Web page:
Saturday, May 30, 2020

My Baby Trusts Everyone (And I Don't Like It)

A happy Chinese baby. Image source.
I wrote this when little Square Root was 4 weeks old. 


The most surprising thing about my newborn baby is how he doesn't seem to be afraid of anything. Emotionally, he seems very simple. He likes when people hold him- and it seems like he doesn't even need to know who it is that's holding him- he'll just go ahead and fall right asleep on them. When he needs something, he makes little sounds and movements, and if several seconds pass and nobody has given him what he needs, he cries.

He doesn't seem to know anything about the concepts of safety and danger. And therefore, I worry about how vulnerable he is. It's not just that he can't take care of himself- of course a baby can't take care of himself. It's that he'll loudly announce when he's in need, and automatically trust anyone who comes along offering to help him.

I look at little Square Root, and I wonder about when children learn fear. When I did start to be afraid? When do children learn that, when you're in need, when you're vulnerable, you don't necessarily want other people to know it, because they might use it against you? You can't just plainly show your emotions to everybody, because they might judge you. They might think less of you. It's not safe to just let the entire world know when you're helpless and vulnerable.

It's an important skill, hiding how we really feel, until we're with people we love and trust and it's safe to break down and cry and let the emotions out. We have to, because that's the way the world is. But is that a bad thing? Can you imagine a world where it's totally fine to just break down crying while interacting with various strangers in public? Or like, cry in front of everyone at your job? How would that even work?

He's so small and vulnerable, and so I worry about him. I want this time to go faster so he'll be a little more grown and therefore less helpless. Parents of newborns are all worried that their child will accidentally cover their face with a blanket and die. But... when he's old enough that I don't have to worry about that, he'll be crawling around and getting into all kinds of trouble around the house, and I'll worry about that. And then when he outgrows that phase, it'll be time to send him off to preschool or kindergarten, and I'll worry because he's away from me. And then eventually he'll be old enough to go places alone, or to stay at home alone, like maybe when he's a teenager, and so I'll worry about that. And then after that, he'll go off to college, and I won't even know where he is or what he's doing every day.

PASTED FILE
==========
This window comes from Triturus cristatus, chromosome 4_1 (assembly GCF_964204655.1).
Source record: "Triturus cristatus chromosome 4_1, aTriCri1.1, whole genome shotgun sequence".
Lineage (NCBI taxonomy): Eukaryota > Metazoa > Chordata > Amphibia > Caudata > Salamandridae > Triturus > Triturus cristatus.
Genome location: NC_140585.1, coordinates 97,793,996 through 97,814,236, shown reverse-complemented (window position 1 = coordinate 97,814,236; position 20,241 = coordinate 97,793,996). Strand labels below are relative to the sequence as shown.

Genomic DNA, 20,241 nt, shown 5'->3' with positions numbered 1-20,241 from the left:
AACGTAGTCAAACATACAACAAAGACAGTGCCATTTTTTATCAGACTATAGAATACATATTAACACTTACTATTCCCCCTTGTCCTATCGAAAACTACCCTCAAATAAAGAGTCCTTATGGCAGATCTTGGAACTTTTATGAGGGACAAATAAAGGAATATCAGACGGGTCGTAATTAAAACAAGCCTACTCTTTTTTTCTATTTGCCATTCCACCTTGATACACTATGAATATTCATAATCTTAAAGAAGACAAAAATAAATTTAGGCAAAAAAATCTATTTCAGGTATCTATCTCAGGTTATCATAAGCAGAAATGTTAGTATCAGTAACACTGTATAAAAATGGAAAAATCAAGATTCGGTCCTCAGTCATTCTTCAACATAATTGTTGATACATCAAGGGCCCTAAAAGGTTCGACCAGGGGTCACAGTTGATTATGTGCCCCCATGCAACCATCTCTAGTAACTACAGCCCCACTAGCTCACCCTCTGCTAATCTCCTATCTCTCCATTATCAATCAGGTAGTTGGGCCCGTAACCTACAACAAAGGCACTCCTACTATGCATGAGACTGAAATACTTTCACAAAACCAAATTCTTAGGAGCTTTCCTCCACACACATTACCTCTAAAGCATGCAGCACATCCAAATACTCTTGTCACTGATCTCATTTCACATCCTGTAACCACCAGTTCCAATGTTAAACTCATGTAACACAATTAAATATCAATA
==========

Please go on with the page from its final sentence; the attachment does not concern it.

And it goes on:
(I say I want the time to go faster... but then I look at photos we took on the day he was born, with his little smushed head, and I feel like his appearance has already changed so much since then. He's never going to look like that again. He's never going to be that small again. And I feel sad about that, for some reason.)

He has no fear at all right now. He doesn't know anything about danger. He doesn't know that we shouldn't trust everyone. Hendrix and I are constantly thinking about his safety, trying to do everything right so he doesn't get hurt accidentally, buying all kinds of high-quality things for him, reading books about how to take care of a baby, and Square Root doesn't care about any of that at all. He doesn't care about his own safety.

Basically I worry about him because he doesn't even know how to worry about himself. 



Saturday, May 23, 2020


A group of seals sleeping. Image source.
1. How much do we bleed during our period? My absurd journey through the world of menstrual research

2. GoFundWho? More equitable ways to crowdfund in a crisis (posted May 15) "Many donors need there to be a lot of tears. They need to hear a sob story. They want this person to have never made any mistakes and for their hardship to be something unavoidable[.]"

3. The woman behind 'Roe vs. Wade' didn't change her mind on abortion. She was paid (posted May 19)

4. Ravi Zacharias Dies of Cancer (posted May 19)

Wednesday, May 20, 2020

If You Haven't Been Financially Affected By COVID-19, Donate Your Entire Check

Image text: "And he said, This will I do: I will pull down my barns, and build greater; and there will I bestow all my fruits and my goods. - Luke 12:18" Image source.
Hey so, the US government sent me a check for $1200???

I know it's part of the big relief package to address the economic effects of COVID-19. But I haven't experienced any economic effects. I'm in China- we stayed at home for something like 2-4 weeks, but now we're back at work and I get paid just like normal.

Yes, the pandemic has very much screwed up my future plans regarding moving to the US (mentioned in this post). Very very much screwed up. Yes, it is having a big effect on my life and I'm not happy about it. But it's not a financial effect.

If anything, I'm actually better off financially. I'm not traveling or going out to eat. I'm saving so much money. And that sucks, because I would rather travel than save money, but here we are.

So the point is, I don't feel it would be moral to keep the $1200. Sure, I would like to grow my savings account because we need money for our future plans, but no, it would be wrong to use pandemic money for that. Morally, I need to donate the whole $1200 to people having worse COVID-19 problems than me.